Lam Seneviratne, compiler of a booklet published by the Sri Lanka Tennis Association, 45 Sir Marcus Fernando Mawatha, Colombo (Rajagiriya, New Lanka Printers, June 1990 … with blocks by Two P. Graphic Reproduction Services, Dehiwela).
The compiling of this book to mark the 75th Anniversary of the Sri Lanka Tennis Association quite unexpectedly devolved on me. I realized very quickly that it would be a big task to trace the events of 75 years. There were no similar publication to commemorate the silver or golden jubilees, which meant that a start had to be made from the very beginning. I had to interview the oldest officials, administrators, players and the relatives of those who have passed away, to obtain information, documents, souvenirs, paper clippings and photographs in order to record the history of these years. I say thank you to Doris Somanader, Coo Coo Jilla, Ranjani Jayasuriya, C. I. Gunasekera, Noel de Costa, Barbara Sansoni, T. Thiruchittampalam, Cedric De Silva, E. Pararajasingham. Channa Gunasekera and J.P.M. Grenier for all their help and assistance.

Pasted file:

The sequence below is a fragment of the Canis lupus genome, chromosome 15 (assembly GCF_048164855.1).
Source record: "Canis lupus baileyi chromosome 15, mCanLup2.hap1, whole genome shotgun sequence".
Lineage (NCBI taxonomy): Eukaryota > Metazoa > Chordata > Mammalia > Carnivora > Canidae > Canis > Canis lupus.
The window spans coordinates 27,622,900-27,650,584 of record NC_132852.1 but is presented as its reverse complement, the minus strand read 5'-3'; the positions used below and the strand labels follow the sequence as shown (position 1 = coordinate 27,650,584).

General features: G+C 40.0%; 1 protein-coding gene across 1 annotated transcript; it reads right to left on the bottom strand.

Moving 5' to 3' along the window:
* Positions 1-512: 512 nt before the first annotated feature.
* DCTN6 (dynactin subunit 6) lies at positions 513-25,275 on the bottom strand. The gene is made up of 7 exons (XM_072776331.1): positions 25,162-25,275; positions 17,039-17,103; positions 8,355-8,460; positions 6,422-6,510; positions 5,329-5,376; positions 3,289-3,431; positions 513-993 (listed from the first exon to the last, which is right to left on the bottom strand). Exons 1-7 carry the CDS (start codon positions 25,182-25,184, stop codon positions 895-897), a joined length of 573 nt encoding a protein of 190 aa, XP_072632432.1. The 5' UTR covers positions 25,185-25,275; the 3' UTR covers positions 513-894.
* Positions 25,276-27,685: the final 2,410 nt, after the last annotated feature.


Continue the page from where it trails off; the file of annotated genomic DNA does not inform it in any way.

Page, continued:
In particular I am indebted to Walter Dias who spent many hours delving into the records at the National Archives and some Libraries to obtain the details of our earlier office-bearers. He also obtained the results of our first tournaments, which had been unknown to us. It is indeed fortuitous that the publication of this book was undertaken on this occasion, as some of the photographs, records and information now preserved for posterity could have been lost forever by the time of our next jubilee.